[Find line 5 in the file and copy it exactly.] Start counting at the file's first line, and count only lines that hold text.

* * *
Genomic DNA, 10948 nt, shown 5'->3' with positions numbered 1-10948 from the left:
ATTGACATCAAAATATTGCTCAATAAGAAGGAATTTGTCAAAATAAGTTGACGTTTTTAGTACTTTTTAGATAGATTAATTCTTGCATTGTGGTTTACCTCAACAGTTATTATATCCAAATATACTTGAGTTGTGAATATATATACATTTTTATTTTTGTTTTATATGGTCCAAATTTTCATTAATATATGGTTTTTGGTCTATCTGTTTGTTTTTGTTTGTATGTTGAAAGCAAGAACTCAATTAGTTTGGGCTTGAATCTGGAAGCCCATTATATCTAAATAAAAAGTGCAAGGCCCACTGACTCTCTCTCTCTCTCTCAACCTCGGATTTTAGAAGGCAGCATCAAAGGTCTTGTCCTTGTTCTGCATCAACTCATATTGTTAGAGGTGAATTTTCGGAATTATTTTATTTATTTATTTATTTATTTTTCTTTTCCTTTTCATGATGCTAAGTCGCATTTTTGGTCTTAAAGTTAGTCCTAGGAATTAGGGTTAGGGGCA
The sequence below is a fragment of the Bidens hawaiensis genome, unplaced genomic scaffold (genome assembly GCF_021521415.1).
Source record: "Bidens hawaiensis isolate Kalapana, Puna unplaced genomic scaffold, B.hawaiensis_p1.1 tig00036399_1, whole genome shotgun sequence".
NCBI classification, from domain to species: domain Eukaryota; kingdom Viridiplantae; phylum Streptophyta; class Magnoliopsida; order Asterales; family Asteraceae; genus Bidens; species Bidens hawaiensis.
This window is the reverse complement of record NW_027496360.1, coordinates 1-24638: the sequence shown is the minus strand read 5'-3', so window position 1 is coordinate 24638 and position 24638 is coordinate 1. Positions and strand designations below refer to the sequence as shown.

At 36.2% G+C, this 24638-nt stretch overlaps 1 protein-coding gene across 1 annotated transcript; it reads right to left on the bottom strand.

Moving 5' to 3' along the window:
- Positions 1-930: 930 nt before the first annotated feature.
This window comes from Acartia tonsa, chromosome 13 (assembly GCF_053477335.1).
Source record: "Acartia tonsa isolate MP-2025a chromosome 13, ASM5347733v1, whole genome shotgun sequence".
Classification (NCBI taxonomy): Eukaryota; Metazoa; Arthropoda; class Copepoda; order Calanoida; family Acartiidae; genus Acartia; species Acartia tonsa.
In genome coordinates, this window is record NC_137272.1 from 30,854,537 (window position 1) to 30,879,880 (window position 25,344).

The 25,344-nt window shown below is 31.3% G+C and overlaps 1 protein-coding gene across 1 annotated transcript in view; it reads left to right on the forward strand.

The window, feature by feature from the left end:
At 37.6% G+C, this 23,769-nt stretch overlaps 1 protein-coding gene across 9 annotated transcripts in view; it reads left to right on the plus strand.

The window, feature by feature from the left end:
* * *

NCBI classification, from domain to species: domain Eukaryota; kingdom Viridiplantae; phylum Streptophyta; class Magnoliopsida; order Asterales; family Asteraceae; genus Bidens; species Bidens hawaiensis.